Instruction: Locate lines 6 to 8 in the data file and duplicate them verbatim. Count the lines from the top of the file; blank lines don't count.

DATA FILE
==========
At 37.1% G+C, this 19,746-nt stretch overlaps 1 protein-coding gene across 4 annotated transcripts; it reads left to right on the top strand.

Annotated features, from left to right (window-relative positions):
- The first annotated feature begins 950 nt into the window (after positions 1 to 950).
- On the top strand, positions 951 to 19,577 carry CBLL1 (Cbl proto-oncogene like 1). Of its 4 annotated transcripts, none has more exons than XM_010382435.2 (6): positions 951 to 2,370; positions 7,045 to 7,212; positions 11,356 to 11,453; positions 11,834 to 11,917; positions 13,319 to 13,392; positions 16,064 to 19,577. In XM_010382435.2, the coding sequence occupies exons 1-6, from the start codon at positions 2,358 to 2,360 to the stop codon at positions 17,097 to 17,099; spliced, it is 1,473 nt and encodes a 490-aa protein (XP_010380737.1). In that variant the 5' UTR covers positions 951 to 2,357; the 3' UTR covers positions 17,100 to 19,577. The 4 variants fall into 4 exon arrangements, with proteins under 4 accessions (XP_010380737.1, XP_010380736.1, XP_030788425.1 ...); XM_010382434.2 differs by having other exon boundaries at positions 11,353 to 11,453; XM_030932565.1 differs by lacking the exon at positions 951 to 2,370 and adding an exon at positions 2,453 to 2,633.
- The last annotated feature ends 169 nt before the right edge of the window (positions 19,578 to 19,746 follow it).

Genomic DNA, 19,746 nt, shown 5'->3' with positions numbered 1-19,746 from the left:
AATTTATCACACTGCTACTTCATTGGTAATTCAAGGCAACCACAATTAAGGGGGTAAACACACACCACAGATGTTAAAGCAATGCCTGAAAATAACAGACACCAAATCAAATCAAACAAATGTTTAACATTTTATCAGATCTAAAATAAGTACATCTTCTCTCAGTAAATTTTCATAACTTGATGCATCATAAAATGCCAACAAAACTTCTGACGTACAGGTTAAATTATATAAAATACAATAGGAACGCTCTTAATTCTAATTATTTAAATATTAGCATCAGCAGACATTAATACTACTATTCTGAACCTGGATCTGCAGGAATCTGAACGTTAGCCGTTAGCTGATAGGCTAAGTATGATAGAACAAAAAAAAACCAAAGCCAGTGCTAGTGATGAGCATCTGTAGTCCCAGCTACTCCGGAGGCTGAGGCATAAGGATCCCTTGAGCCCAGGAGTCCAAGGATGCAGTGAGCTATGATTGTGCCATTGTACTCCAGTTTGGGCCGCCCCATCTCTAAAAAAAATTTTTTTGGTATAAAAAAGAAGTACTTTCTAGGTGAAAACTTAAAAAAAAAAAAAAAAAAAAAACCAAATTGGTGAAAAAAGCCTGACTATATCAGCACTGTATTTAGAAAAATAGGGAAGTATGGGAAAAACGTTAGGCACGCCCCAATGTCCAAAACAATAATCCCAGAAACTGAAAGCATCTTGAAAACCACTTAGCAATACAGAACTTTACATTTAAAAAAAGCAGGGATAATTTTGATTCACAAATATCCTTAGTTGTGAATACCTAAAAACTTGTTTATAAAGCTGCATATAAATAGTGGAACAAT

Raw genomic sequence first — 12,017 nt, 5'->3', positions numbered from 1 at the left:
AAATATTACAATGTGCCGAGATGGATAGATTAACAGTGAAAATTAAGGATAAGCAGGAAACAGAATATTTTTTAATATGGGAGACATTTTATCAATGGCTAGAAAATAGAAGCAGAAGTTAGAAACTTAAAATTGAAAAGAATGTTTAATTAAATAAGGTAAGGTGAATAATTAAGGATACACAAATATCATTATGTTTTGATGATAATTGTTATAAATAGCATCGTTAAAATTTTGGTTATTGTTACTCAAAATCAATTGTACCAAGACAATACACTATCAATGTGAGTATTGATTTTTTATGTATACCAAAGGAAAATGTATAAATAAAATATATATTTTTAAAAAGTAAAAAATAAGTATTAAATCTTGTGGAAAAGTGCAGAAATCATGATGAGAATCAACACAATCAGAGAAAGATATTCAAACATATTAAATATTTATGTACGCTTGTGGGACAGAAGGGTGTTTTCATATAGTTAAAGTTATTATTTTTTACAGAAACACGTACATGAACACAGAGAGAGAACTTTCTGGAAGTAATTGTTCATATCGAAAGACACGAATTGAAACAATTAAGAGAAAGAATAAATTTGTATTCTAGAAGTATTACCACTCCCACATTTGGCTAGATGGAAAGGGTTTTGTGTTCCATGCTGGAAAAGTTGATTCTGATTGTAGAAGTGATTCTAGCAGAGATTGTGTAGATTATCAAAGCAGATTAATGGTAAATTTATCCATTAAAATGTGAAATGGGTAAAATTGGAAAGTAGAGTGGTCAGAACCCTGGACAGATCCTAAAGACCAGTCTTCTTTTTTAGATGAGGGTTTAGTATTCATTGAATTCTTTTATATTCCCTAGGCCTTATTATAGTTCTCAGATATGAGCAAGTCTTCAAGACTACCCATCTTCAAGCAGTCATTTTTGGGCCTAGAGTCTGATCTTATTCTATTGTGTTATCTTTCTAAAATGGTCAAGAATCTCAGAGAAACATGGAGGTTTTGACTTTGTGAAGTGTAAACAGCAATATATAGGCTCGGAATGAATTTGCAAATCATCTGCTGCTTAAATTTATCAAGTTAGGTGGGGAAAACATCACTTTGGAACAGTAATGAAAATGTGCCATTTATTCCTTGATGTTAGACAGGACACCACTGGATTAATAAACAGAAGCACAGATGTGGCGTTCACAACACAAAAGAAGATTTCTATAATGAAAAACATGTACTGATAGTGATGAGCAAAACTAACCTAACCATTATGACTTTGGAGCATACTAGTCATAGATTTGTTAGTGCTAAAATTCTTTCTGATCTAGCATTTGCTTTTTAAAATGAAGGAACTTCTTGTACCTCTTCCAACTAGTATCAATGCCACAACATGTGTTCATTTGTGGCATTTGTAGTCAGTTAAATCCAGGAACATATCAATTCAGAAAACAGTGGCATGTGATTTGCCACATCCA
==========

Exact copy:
Genomic DNA, 19,746 nt, shown 5'->3' with positions numbered 1-19,746 from the left:
AATTTATCACACTGCTACTTCATTGGTAATTCAAGGCAACCACAATTAAGGGGGTAAACACACACCACAGATGTTAAAGCAATGCCTGAAAATAACAGACACCAAATCAAATCAAACAAATGTTTAACATTTTATCAGATCTAAAATAAGTACATCTTCTCTCAGTAAATTTTCATAACTTGATGCATCATAAAATGCCAACAAAACTTCTGACGTACAGGTTAAATTATATAAAATACAATAGGAACGCTCTTAATTCTAATTATTTAAATATTAGCATCAGCAGACATTAATACTACTATTCTGAACCTGGATCTGCAGGAATCTGAACGTTAGCCGTTAGCTGATAGGCTAAGTATGATAGAACAAAAAAAAACCAAAGCCAGTGCTAGTGATGAGCATCTGTAGTCCCAGCTACTCCGGAGGCTGAGGCATAAGGATCCCTTGAGCCCAGGAGTCCAAGGATGCAGTGAGCTATGATTGTGCCATTGTACTCCAGTTTGGGCCGCCCCATCTCTAAAAAAAATTTTTTTGGTATAAAAAAGAAGTACTTTCTAGGTGAAAACTTAAAAAAAAAAAAAAAAAAAAAACCAAATTGGTGAAAAAAGCCTGACTATATCAGCACTGTATTTAGAAAAATAGGGAAGTATGGGAAAAACGTTAGGCACGCCCCAATGTCCAAAACAATAATCCCAGAAACTGAAAGCATCTTGAAAACCACTTAGCAATACAGAACTTTACATTTAAAAAAAGCAGGGATAATTTTGATTCACAAATATCCTTAGTTGTGAATACCTAAAAACTTGTTTATAAAGCTGCATATAAATAGTGGAACAAT

Raw genomic sequence first — 12,017 nt, 5'->3', positions numbered from 1 at the left: